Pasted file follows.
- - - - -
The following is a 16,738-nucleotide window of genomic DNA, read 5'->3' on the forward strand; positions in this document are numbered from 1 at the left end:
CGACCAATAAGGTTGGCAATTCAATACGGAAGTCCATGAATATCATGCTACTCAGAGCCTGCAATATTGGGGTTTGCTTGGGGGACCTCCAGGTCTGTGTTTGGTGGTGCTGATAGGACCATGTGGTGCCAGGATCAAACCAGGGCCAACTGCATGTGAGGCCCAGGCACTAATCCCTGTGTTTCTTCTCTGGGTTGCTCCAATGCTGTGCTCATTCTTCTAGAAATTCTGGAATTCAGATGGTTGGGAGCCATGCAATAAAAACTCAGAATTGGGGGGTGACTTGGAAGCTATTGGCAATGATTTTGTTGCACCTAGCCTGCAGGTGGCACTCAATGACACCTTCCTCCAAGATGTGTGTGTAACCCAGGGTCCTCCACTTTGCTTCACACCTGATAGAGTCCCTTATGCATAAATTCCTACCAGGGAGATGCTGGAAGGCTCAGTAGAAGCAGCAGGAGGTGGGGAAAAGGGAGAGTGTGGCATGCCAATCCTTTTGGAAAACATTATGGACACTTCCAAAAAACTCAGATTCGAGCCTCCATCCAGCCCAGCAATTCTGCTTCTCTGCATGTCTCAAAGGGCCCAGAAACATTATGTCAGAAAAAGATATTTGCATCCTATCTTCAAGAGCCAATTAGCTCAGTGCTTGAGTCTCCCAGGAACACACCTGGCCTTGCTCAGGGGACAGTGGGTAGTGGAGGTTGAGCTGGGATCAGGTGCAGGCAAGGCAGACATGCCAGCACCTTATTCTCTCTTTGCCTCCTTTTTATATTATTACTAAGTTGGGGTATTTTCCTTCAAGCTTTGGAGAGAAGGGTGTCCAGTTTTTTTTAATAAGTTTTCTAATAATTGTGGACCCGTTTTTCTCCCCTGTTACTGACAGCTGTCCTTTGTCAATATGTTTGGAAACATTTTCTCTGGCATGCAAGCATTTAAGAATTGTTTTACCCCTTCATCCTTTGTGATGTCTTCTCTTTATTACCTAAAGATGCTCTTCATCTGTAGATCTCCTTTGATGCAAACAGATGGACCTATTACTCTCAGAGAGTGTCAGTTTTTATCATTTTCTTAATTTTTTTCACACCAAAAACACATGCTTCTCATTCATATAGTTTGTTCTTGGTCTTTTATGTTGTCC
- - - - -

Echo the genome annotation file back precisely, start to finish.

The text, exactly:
The following is a 16,738-nucleotide window of genomic DNA, read 5'->3' on the forward strand; positions in this document are numbered from 1 at the left end:
CGACCAATAAGGTTGGCAATTCAATACGGAAGTCCATGAATATCATGCTACTCAGAGCCTGCAATATTGGGGTTTGCTTGGGGGACCTCCAGGTCTGTGTTTGGTGGTGCTGATAGGACCATGTGGTGCCAGGATCAAACCAGGGCCAACTGCATGTGAGGCCCAGGCACTAATCCCTGTGTTTCTTCTCTGGGTTGCTCCAATGCTGTGCTCATTCTTCTAGAAATTCTGGAATTCAGATGGTTGGGAGCCATGCAATAAAAACTCAGAATTGGGGGGTGACTTGGAAGCTATTGGCAATGATTTTGTTGCACCTAGCCTGCAGGTGGCACTCAATGACACCTTCCTCCAAGATGTGTGTGTAACCCAGGGTCCTCCACTTTGCTTCACACCTGATAGAGTCCCTTATGCATAAATTCCTACCAGGGAGATGCTGGAAGGCTCAGTAGAAGCAGCAGGAGGTGGGGAAAAGGGAGAGTGTGGCATGCCAATCCTTTTGGAAAACATTATGGACACTTCCAAAAAACTCAGATTCGAGCCTCCATCCAGCCCAGCAATTCTGCTTCTCTGCATGTCTCAAAGGGCCCAGAAACATTATGTCAGAAAAAGATATTTGCATCCTATCTTCAAGAGCCAATTAGCTCAGTGCTTGAGTCTCCCAGGAACACACCTGGCCTTGCTCAGGGGACAGTGGGTAGTGGAGGTTGAGCTGGGATCAGGTGCAGGCAAGGCAGACATGCCAGCACCTTATTCTCTCTTTGCCTCCTTTTTATATTATTACTAAGTTGGGGTATTTTCCTTCAAGCTTTGGAGAGAAGGGTGTCCAGTTTTTTTTAATAAGTTTTCTAATAATTGTGGACCCGTTTTTCTCCCCTGTTACTGACAGCTGTCCTTTGTCAATATGTTTGGAAACATTTTCTCTGGCATGCAAGCATTTAAGAATTGTTTTACCCCTTCATCCTTTGTGATGTCTTCTCTTTATTACCTAAAGATGCTCTTCATCTGTAGATCTCCTTTGATGCAAACAGATGGACCTATTACTCTCAGAGAGTGTCAGTTTTTATCATTTTCTTAATTTTTTTCACACCAAAAACACATGCTTCTCATTCATATAGTTTGTTCTTGGTCTTTTATGTTGTCC